What Are Hours of Service Regulations for Truckers?
If you’ve ever spent much time around the trucking industry or engaged in the ever-present drowsy truck driver conversation, you’ve likely heard about hours of service regulations. These regulations, which are generally effective, exist to limit the amount of time truck drivers are allowed to spend on the road, in an effort to ensure that they get enough sleep and can better avoid the risks of drowsy driving.
Hours of Service Regulations
Let’s first look at federal trucker hours of service regulations in order to better understand the limitations placed on truck drivers:
- Truckers may only drive for 11 hours in a day, and only following 10 consecutive hours off duty. As a hard cap, truckers may therefore only drive while being on duty for up to 14 hours; after 14 hours clocked in, they’re done.
- The above limits (10 and 14 hours in a day) can be extended by a maximum of 2 hours, but only when “adverse” driving conditions are encountered, slowing a truck’s route considerably.
- Truckers must take a 30-minute break after every 8 hours of driving.
- Within a 7 day period, truckers can’t drive for more than 60 hours total. Within an 8 day period, truckers can only drive for 70 hours total. These periods “reset” after 34 consecutive hours off duty.
There are several other regulations besides these, but they usually won’t affect a layman motorist. Talking to a truck accident attorney in Arizona is the best way to learn more about trucking regulations and how they may affect a collision case.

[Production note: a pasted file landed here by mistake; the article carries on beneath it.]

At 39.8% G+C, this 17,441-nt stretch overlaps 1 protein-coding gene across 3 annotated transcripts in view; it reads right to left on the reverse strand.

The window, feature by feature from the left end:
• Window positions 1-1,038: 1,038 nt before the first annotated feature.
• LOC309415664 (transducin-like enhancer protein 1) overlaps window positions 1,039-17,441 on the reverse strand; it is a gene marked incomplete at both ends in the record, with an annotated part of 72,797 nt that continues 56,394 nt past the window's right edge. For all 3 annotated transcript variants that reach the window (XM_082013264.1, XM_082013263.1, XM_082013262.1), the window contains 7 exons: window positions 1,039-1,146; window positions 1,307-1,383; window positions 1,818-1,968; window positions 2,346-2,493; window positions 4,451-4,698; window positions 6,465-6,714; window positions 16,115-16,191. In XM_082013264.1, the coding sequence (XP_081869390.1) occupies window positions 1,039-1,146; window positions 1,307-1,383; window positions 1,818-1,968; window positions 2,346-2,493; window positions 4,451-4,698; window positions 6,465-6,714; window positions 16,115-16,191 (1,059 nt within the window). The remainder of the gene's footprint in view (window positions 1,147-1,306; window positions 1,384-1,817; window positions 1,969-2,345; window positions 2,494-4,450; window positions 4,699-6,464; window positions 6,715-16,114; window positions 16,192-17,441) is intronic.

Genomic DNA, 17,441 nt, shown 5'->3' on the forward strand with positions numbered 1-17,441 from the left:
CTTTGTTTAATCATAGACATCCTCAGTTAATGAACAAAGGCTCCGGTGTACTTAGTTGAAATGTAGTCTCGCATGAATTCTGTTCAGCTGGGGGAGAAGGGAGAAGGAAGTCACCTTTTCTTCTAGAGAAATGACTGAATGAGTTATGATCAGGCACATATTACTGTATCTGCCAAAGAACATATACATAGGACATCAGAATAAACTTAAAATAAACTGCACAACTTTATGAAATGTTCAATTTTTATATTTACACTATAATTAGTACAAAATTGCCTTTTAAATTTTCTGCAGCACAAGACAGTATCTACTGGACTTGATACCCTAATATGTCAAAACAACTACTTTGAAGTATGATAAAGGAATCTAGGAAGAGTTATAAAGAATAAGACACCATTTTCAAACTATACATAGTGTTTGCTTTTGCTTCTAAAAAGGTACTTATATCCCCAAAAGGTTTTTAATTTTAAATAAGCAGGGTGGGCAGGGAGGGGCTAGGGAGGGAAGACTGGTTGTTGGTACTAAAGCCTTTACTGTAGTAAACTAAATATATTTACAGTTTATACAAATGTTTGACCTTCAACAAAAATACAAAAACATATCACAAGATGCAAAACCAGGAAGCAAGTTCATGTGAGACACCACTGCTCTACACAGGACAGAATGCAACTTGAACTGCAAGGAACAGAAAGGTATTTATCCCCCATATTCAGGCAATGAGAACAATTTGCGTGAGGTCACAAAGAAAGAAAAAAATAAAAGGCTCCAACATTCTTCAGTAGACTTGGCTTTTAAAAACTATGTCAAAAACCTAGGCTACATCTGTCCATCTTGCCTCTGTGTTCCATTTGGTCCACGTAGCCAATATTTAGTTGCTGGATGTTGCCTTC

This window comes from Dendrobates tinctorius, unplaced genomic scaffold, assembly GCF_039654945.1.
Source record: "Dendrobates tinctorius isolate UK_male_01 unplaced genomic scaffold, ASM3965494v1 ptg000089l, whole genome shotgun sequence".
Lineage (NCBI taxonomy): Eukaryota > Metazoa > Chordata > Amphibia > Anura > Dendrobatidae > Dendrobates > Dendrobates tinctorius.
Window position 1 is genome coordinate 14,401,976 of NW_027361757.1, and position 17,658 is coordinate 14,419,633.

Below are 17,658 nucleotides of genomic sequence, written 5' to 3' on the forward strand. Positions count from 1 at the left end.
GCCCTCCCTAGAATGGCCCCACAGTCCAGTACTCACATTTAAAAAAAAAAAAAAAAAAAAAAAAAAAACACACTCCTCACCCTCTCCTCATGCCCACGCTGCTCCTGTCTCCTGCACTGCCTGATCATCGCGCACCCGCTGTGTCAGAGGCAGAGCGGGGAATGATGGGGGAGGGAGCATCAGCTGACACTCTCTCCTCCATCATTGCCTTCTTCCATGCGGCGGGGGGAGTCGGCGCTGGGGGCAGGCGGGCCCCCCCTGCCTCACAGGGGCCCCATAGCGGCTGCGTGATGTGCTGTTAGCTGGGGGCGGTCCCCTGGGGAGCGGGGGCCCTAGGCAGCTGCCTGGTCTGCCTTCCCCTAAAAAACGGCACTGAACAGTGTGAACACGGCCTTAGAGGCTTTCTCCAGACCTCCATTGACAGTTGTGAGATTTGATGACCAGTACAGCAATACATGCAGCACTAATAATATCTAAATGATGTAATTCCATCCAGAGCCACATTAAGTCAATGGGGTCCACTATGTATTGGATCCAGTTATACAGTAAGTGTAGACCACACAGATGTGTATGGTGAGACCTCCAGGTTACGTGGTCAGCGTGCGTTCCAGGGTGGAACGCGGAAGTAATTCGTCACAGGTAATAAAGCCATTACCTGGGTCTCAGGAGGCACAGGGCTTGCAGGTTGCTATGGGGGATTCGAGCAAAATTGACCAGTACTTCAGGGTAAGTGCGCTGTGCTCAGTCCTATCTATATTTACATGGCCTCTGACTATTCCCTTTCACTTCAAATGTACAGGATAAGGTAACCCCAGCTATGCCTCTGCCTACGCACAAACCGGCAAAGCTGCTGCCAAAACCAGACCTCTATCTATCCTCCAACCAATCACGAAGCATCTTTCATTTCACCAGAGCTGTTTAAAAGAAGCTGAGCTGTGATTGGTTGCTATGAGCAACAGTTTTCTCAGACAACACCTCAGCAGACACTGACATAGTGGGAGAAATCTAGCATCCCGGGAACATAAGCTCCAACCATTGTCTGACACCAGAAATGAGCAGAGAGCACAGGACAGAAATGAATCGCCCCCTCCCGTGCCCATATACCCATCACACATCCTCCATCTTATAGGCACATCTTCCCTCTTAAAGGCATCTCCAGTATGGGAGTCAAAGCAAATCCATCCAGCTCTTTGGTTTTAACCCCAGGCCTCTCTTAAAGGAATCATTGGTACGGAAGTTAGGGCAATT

How to Recognize a Drowsy Truck Driver
Despite such extensive, clear-cut limitations on truck driver scheduling, the enforcement of these regulations can be lacking, resulting in many truckers who can and do violate hours of service limitations for one reason or another. As such, it’s important that you stay wary around larger vehicles, and watch them for telltale signs of drowsiness:
- Drifting within a lane or between multiple lanes, often punctuated by jerking corrections.
- Long periods of slow acceleration/ deceleration interrupted by sudden speed corrections.
- Not using turn signals correctly, at all, or leaving them on well after they’re no longer needed.
- Missing traffic signage and lights, or reacting to them at the last possible moment with sudden movements.
Arizona Truck Accidents Caused by Hours of Service Violations
When a trucker violates their hours of service, gets drowsy as a result, and causes an accident, they could be personally responsible for the collision, as could the company that employed them. Many trucking companies have been known to encourage their drivers to take on illegal “overtime,” maxing out their hours and then continuing to drive in flagrant violation of regulations; similarly, truck drivers themselves oftentimes choose to do so in order to secure more pay.
If you’ve been hurt in a truck accident, we at ELG strongly recommend talking to a Phoenix truck accident attorney to learn more about your options. Collisions can be overwhelming events in one’s life, accompanied by extensive financial burdens, personal worries, pain, and undue suffering, all of which you deserve extensive compensation for. We can help alleviate your burden, shouldering the challenges of a case on your behalf, so give us a call at (623) 877-3600 to schedule a free consultation today.